This course is an introduction to Object-Oriented Programming (OOP) concepts, and programming practices. The course introduces the concepts, discusses them, and then elaborates on them, using specific examples in various OOP languages. The main language used is C++, but examples from other OOP languages may be used on occasion.
Many books and courses on C++ programming treat C++ as merely an extension of the C language. While there are many areas where C++ does provide better facilities than C, and these have (sometimes considerable) value, I believe that this is not the best way to learn how to use the object-oriented approach effectively. On the contrary, it tends to allow programmers to continue to write C programs that take advantage of the fact that C++ is 'a better C'. C++ is much more than that.
On the other hand, other books and courses take a 'purist' view of object-oriented programming, and insist on using a pure object-oriented language (usually Smalltalk) to provide an introduction to object-oriented programming that essentially forces the programmers to change their mindset to adapt to what such a language requires. While this may be more effective at teaching object-oriented principles, it often distracts people with the unique and often peculiar details of the syntax of such a language. In my experience, students prefer to take a more pragmatic approach, and often consider languages like Smalltalk as interesting but not particularly practical, because they will rarely use Smalltalk to produce solutions for their customers.
This course attempts to take a middle road. I believe that the concepts of object-oriented programming are important enough to discuss without bogging students down in language-specific details of syntax and implementation. So, I am taking the approach of introducing object-oriented concepts in a way that is not directly related to the language we will primarily be using -- C++. In fact, I deliberately avoid the use of C++ during the Object-Oriented Concepts part of the course! But eventually, I do want you to do realistic and practical programming, and so, after the introductory sections, we will then plunge into C++ to learn its concepts, syntax, etc.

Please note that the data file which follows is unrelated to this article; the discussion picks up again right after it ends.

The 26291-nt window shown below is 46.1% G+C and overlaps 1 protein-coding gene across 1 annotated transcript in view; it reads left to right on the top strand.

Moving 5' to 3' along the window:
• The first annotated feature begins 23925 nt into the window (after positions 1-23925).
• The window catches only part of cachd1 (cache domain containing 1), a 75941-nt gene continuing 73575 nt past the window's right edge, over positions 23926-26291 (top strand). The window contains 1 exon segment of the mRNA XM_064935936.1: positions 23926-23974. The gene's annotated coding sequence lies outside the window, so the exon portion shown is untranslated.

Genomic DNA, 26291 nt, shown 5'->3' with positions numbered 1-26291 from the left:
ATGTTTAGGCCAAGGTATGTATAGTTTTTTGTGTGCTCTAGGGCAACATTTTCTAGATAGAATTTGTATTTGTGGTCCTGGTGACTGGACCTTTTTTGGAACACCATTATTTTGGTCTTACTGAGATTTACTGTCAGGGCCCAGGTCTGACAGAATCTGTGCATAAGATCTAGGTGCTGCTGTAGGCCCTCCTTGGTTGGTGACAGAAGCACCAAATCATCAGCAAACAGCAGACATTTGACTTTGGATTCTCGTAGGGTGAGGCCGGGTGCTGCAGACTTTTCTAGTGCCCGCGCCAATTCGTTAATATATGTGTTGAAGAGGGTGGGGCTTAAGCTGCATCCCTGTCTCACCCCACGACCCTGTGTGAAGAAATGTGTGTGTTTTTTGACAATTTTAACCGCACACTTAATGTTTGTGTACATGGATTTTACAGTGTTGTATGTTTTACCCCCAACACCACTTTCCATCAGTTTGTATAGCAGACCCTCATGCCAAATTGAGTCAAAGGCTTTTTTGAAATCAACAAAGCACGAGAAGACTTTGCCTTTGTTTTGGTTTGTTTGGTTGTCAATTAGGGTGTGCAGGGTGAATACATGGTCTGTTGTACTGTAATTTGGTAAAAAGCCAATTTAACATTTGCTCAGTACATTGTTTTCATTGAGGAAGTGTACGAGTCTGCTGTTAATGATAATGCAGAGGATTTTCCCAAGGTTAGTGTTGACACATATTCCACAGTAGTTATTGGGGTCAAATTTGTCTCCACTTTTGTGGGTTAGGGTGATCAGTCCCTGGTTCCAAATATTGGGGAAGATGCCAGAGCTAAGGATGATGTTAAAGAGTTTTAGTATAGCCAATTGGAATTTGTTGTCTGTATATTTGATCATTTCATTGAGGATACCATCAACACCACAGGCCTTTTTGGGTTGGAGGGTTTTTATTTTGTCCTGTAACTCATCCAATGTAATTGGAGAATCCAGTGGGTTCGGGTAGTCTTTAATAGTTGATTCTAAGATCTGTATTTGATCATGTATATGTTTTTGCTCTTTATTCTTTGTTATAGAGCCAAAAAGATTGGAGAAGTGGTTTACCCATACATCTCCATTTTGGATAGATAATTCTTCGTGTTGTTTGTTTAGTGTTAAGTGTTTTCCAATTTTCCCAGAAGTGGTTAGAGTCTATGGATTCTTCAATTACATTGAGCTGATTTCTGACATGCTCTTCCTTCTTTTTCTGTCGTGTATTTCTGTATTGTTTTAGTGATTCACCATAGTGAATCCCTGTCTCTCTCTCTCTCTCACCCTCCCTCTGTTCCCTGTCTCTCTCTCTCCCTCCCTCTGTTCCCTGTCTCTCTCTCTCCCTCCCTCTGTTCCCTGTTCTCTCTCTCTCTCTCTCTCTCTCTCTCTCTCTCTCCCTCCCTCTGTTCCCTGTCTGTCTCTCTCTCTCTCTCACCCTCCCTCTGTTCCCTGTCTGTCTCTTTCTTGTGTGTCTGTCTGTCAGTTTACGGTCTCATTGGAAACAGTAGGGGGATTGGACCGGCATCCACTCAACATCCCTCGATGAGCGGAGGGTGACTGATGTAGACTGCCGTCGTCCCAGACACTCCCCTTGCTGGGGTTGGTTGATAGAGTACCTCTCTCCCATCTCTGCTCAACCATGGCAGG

Finally, we will return to examining Object-Oriented programming in a more abstract way, by looking at approaches to designing object-oriented programs, and how these approaches may differ in fundamental ways from more conventional approaches.
At the end of the course, I hope that you will be using C++ in a way that goes beyond using it merely as 'a better C'.
The assignments for this course will be in the form of programming problems. These problems are, for the most part, non-trivial. This is not merely to give you a hard time; the real reason is to give you a glimpse at the kind of programming problems you are likely to meet in the real world, when you find a job. (We don't have the time to do real real-world problems, but at least it should point you in the right direction.) I also believe that some of the issues concerning object-oriented programming are best examined by more in-depth assignments.
It will be assumed that you will do whatever reading is necessary to do the assignments. This will entail reading from the textbook, and from other resources, such as the World-Wide Web, libraries, and other resources..
Note: It is always better to submit something for an assignment than nothing at all. You will always get some credit for submitting something. Submitting nothing, on the other hand, will result in a zero grade for that assignment.
I will be available before and after class.
I also have posted office hours. Usually, they are M, T, W, 2:00-5:00pm. Please call ahead before dropping into my office during office hours. That way, I can make sure that there are no conflicts with other students' consultations, department meetings, or other commitments.
|This page was last changed on 16 Jan 2006|